1 ml B-27 w/o vit. A
    0.5 ml 10 mM HEPES
    0.1 ml 1 mM N-acetyl cysteine
    Growth factors at a final concentration of: 50 ng/ml for EGF, 100 ng/ml for Noggin, 200 ng/ml for CHO-derived R-spondin 1, 100 ng/ml Fgf10, 100 ng/ml Wnt3a and 10 nM Gastrin
    Final volume: 50 ml
  7. Freezing medium
    BCM
    1 ml FBS
    1 ml DMSO
    Final volume: 10 ml
  8. De-freezing medium
    BCM
    1 ml FBS
    Final volume: 10 ml

Acknowledgments

This work was supported by the Interuniversity Attraction Poles Programme-Belgian State-Belgian Science Policy (6/14), the Fonds de la Recherche Scientifique Médicale of Belgium, the Walloon Region (program CIBLES) and the non-for-profit Association Recherche Biomédicale et Diagnostic. This protocol was adapted from the initial report of Barker et al. (2010) for ex vivo culture conditions.

References

  1. Barker, N., Huch, M., Kujala, P., van de Wetering, M., Snippert, H. J., van Es, J. H., Sato, T., Stange, D. E., Begthel, H., van den Born, M., Danenberg, E., van den Brink, S., Korving, J., Abo, A., Peters, P. J., Wright, N., Poulsom, R. and Clevers, H. (2010). Lgr5 ve stem cells drive self-renewal in the stomach and build long-lived gastric units in vitro. Cell Stem Cell 6(1): 25-36.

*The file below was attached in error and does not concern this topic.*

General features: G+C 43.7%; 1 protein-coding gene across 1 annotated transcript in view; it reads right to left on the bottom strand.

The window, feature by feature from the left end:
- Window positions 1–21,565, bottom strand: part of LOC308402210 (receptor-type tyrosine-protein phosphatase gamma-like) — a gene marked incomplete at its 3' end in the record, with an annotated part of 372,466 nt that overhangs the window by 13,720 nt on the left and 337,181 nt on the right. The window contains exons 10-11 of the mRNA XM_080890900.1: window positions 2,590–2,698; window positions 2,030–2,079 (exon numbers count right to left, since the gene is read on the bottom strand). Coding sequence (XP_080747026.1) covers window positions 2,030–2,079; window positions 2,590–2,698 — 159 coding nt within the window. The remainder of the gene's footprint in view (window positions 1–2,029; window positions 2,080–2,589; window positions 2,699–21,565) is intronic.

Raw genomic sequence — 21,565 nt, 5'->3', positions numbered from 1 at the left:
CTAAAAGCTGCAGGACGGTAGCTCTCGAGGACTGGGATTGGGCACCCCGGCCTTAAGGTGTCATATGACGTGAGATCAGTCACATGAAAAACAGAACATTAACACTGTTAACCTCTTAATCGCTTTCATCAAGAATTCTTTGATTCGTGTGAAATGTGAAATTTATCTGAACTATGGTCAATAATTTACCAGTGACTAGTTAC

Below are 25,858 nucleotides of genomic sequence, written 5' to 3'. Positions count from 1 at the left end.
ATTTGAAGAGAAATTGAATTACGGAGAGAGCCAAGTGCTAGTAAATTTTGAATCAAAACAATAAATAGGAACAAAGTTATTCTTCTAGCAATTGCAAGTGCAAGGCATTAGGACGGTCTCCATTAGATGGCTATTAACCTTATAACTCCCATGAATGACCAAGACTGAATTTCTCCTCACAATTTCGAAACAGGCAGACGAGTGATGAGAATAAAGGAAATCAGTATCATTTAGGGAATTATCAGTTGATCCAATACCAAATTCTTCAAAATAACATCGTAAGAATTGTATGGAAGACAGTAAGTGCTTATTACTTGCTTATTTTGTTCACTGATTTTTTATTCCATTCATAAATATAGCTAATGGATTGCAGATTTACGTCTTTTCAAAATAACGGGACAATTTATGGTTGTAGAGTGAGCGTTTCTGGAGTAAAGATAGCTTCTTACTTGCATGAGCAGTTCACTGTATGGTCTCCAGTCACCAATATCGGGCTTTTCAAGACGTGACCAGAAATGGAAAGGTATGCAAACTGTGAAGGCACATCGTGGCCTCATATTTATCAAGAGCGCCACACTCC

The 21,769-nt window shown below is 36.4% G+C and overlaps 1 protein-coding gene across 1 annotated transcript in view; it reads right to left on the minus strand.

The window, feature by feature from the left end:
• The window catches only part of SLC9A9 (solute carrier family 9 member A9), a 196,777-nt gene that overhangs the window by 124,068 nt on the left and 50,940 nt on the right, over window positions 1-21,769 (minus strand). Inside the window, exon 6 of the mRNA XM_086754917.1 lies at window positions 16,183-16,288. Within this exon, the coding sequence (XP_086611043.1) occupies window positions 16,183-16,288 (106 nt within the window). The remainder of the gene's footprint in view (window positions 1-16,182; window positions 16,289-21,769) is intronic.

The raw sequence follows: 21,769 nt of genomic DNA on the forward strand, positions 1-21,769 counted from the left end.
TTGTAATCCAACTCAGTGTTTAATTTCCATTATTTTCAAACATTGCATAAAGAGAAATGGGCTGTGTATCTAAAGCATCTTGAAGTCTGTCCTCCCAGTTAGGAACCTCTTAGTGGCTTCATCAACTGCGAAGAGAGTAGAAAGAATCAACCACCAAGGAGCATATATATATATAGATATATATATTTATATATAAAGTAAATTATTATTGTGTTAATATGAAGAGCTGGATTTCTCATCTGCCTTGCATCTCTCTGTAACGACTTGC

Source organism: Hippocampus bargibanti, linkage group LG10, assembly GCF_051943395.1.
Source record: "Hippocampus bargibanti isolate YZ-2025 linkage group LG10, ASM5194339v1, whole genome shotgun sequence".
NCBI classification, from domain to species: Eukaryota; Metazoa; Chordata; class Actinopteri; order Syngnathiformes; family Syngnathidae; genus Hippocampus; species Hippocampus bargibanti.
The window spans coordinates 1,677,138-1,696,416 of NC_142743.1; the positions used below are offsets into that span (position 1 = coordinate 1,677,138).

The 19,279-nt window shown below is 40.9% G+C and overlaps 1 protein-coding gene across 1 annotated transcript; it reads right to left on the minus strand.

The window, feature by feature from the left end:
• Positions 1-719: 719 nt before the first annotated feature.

2. Fernandez Vallone, V., Leprovots, M., Strollo, S., Vasile, G., Lefort, A., Libert, F., Vassart, G. and Garcia, M. I. (2016). Trop2 marks transient gastric fetal epithelium and adult regenerating cells after epithelial damage. Development 143(9): 1452-1463.
  3. Sato, T., Vries, R. G., Snippert, H. J., van de Wetering, M., Barker, N., Stange, D. E., van Es, J. H., Abo, A., Kujala, P., Peters, P. J. and Clevers, H. (2009). Single Lgr5 stem cells build crypt-villus structures in vitro without a mesenchymal niche. Nature 459(7244): 262-265.


How to cite: Vallone, V. F., Leprovots, M., Vassart, G. and Garcia, M. (2017). Ex vivo Culture of Adult Mouse Antral Glands. Bio-protocol 7(1): e2088. DOI: 10.21769/BioProtoc.2088; Full Text